For this track I've gone back to my blues roots. The solo starts off very clean but soon descends into anarchy. The name of the preset I used on my guitar pedal is 'Bonamassa' that should tell you all you need to know! Seriously, the wah wah Rock Blues thing is how I used to do it. So now I have proven I still can get down mean and dirtay. All Blues is classic Miles Davis first appearing on the influential 1959 Columbia album Kind of Blue

Musical analysis of All Blues Charles Mingus

"All Blues" is actually a composition by Miles Davis, not Charles Mingus. It's from Davis's iconic album "Kind of Blue," which is one of the most influential jazz albums of all time. However, I can still provide a musical analysis of "All Blues" for you.

1. Modal Harmony "All Blues" is renowned for its modal approach to harmony. It primarily centers around the Dorian mode, particularly in the key of G. The use of modal harmony provides a spacious and open feel, allowing for extended improvisations over a relatively simple harmonic framework.

2. 12-Bar Blues Form Despite its modal approach, "All Blues" retains elements of the traditional 12-bar blues form. The piece is structured around a 12-bar blues progression, featuring three chords (G7, C7, and D7) that are often played in a laid-back, swinging rhythm.

3. Melodic Minimalism The melody of "All Blues" is simple yet evocative. It features long, sustained notes that emphasize the modal tonality, along with subtle rhythmic variations that add interest and depth. The minimalist melody leaves ample space for improvisation and exploration by the soloists.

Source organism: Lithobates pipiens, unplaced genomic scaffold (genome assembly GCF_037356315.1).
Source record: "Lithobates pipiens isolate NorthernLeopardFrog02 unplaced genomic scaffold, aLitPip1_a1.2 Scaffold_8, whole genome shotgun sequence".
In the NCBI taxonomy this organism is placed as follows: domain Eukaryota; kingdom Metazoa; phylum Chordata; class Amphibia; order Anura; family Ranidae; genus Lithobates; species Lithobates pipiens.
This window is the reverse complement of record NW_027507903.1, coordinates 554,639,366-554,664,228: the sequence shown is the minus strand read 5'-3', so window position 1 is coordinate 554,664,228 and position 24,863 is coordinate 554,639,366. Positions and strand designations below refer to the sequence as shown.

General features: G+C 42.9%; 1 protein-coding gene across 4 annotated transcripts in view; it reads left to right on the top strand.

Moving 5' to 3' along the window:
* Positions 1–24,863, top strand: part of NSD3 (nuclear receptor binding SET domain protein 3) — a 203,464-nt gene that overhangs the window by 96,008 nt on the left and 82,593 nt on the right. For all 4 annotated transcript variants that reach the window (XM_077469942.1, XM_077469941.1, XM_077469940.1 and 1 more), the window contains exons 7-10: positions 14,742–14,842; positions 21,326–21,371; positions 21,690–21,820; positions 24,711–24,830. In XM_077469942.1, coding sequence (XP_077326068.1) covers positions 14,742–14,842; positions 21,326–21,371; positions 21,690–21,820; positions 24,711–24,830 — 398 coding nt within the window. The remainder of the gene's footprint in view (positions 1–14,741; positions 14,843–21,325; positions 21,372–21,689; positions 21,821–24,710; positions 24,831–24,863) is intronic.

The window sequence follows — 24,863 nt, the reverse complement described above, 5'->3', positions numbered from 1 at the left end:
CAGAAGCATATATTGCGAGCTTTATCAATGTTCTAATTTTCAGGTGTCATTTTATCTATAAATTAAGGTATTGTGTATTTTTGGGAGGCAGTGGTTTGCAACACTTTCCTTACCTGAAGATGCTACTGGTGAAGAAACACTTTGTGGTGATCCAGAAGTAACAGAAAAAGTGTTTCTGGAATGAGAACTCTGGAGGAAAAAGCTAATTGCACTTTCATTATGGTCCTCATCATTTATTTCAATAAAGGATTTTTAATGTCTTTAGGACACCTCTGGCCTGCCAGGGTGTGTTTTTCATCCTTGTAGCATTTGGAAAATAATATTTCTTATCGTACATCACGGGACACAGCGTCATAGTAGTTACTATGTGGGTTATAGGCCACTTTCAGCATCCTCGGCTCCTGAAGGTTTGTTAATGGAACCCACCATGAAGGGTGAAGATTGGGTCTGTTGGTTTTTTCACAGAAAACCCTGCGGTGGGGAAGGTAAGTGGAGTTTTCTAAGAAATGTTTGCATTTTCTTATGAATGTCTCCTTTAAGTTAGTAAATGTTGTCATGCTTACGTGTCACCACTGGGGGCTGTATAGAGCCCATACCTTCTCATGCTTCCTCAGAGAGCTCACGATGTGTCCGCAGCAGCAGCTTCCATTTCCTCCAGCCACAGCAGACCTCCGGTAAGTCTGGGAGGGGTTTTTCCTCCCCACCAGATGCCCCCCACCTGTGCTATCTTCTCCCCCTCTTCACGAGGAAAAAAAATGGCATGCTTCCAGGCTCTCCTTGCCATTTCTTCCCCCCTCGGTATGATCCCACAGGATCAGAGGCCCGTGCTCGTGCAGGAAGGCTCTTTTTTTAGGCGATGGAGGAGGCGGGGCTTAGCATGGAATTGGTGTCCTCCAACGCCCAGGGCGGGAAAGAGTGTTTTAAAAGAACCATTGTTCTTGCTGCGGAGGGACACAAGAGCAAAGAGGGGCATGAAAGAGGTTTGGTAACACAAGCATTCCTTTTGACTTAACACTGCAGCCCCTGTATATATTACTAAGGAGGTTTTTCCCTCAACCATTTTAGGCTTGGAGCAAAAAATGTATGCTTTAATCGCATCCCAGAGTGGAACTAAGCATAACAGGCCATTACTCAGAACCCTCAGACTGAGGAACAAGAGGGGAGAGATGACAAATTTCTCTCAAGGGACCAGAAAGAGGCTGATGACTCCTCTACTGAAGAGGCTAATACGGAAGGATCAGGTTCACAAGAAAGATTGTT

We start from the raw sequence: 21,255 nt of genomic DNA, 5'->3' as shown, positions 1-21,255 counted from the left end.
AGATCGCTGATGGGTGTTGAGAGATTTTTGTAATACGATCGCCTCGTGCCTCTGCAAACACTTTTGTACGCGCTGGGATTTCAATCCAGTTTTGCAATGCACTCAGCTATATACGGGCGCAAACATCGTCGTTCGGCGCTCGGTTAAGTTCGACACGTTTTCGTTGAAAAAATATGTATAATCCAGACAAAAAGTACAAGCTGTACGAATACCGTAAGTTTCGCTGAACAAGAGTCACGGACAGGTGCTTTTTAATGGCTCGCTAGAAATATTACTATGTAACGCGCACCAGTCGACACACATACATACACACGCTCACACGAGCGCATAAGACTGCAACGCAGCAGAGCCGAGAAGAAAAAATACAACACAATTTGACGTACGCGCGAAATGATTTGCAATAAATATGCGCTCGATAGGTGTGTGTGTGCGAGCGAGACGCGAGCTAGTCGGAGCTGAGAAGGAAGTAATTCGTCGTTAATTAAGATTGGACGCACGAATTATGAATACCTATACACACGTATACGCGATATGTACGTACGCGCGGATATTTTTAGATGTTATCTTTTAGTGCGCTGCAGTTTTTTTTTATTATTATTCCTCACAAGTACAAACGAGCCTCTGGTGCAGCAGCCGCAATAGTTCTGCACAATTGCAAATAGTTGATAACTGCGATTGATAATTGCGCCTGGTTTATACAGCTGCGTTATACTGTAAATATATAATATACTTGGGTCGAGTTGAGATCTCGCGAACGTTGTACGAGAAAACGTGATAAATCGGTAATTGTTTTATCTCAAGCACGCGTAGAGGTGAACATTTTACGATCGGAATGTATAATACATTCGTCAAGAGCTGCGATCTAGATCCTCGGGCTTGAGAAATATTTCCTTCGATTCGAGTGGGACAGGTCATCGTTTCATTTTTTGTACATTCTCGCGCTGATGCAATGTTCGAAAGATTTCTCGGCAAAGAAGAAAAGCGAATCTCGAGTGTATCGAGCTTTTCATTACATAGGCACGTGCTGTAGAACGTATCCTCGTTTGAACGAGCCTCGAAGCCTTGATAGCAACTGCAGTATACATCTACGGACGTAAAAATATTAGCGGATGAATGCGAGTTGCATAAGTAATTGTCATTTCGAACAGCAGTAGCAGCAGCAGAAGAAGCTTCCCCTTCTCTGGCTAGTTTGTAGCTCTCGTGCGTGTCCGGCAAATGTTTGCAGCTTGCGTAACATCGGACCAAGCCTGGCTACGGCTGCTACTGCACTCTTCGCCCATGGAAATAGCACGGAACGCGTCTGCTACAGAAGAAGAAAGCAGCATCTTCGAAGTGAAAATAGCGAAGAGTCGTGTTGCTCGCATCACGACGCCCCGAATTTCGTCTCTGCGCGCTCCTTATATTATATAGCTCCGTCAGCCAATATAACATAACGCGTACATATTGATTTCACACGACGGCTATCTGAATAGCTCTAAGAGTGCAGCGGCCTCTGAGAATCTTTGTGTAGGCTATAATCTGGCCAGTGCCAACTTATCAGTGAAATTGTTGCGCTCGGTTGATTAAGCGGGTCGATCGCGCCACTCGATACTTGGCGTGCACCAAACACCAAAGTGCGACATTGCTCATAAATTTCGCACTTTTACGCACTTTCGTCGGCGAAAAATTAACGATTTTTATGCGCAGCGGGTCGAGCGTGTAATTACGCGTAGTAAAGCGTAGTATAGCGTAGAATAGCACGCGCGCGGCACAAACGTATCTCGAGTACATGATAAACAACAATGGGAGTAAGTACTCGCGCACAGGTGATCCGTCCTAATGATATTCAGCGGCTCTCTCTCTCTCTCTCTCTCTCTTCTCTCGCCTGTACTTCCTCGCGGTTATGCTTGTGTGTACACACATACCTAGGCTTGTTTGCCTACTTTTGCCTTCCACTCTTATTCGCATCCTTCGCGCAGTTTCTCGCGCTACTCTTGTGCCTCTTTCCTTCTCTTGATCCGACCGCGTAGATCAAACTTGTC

4. Rhythmic Feel "All Blues" is typically performed with a relaxed, laid-back groove, often referred to as a "medium swing" or "walking" feel. The rhythm section establishes a steady pulse, with the bass providing a walking bass line that propels the music forward while maintaining a relaxed feel.

5. Dynamic Interaction The composition allows for dynamic interaction between the musicians, with opportunities for call-and-response and collective improvisation. Davis's ensemble, featuring legendary musicians like John Coltrane, Cannonball Adderley, and Bill Evans, demonstrates a high level of musical empathy and cohesion throughout the performance.

6. Atmospheric Texture "All Blues" is known for its atmospheric texture, created through the use of subtle instrumentation and careful attention to dynamics. The interplay between the instruments, including muted trumpet, saxophone, piano, bass, and drums, adds layers of color and depth to the music, evoking a moody and introspective atmosphere.

Overall, "All Blues" exemplifies the innovative and exploratory spirit of Miles Davis's "Kind of Blue" album. Its modal approach to harmony, minimalist melody, relaxed groove, and atmospheric texture have made it a timeless classic in the jazz repertoire, inspiring countless musicians and listeners alike.